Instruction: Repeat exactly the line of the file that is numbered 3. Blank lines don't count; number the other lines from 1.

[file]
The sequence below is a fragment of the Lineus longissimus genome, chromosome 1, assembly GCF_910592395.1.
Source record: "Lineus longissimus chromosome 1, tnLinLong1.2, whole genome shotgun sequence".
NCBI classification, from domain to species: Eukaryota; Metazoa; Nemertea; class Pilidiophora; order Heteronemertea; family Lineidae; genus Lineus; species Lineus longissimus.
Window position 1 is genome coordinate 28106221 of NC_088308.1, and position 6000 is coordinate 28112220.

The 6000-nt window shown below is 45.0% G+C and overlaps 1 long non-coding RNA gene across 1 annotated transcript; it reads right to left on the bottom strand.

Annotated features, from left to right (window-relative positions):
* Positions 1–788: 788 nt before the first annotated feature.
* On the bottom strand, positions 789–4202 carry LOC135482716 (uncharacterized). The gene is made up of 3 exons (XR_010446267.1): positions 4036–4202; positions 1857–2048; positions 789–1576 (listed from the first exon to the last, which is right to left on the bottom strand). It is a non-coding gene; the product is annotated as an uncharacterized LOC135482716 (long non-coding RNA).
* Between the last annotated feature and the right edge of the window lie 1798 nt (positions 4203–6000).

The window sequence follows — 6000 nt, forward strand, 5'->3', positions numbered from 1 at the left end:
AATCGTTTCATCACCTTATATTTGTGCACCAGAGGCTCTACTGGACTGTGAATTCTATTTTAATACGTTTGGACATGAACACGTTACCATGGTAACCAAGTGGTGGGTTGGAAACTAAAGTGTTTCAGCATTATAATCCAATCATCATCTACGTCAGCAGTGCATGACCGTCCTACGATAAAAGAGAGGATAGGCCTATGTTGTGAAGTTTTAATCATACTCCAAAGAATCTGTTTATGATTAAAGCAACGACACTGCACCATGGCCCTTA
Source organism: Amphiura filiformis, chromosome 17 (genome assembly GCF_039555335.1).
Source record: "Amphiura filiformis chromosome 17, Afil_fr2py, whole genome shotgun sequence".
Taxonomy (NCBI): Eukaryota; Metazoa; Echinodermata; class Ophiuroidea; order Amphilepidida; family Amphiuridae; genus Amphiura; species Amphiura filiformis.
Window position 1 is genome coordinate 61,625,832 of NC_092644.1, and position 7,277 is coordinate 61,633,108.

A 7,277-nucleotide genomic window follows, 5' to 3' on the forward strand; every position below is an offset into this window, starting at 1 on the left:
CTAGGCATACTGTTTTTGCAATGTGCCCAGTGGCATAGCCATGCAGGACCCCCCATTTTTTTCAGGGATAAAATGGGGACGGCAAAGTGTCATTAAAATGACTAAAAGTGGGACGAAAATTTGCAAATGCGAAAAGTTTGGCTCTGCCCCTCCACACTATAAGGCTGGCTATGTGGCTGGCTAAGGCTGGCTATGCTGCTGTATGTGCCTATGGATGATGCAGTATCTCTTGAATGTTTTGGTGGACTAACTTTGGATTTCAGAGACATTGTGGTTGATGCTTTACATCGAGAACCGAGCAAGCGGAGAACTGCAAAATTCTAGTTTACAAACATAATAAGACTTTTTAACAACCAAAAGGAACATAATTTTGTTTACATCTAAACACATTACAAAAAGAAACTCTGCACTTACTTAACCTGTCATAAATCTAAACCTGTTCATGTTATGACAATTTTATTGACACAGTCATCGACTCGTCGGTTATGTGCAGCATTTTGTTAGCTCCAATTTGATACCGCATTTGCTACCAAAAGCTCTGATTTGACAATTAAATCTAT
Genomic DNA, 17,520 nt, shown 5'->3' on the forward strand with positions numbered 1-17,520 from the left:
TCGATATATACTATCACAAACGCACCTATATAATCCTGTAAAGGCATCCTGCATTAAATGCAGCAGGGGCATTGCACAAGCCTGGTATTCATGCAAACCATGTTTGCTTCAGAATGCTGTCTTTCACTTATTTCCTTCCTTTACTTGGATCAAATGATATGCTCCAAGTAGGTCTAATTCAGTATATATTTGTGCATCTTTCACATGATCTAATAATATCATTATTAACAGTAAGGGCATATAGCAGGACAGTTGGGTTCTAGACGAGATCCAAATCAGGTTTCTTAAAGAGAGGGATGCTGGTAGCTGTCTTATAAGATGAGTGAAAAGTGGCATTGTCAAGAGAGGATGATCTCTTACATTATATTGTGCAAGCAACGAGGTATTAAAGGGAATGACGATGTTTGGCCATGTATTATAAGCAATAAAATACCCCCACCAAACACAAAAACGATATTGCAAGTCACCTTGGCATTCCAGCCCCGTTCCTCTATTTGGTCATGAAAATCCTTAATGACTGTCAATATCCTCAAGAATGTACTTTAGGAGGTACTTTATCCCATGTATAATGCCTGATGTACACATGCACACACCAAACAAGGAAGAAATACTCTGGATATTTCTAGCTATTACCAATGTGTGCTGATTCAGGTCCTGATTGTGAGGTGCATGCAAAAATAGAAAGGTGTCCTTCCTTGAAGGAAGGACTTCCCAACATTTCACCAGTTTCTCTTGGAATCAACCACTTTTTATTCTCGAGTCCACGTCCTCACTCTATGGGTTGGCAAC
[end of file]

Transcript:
NCBI classification, from domain to species: Eukaryota; Metazoa; Nemertea; class Pilidiophora; order Heteronemertea; family Lineidae; genus Lineus; species Lineus longissimus.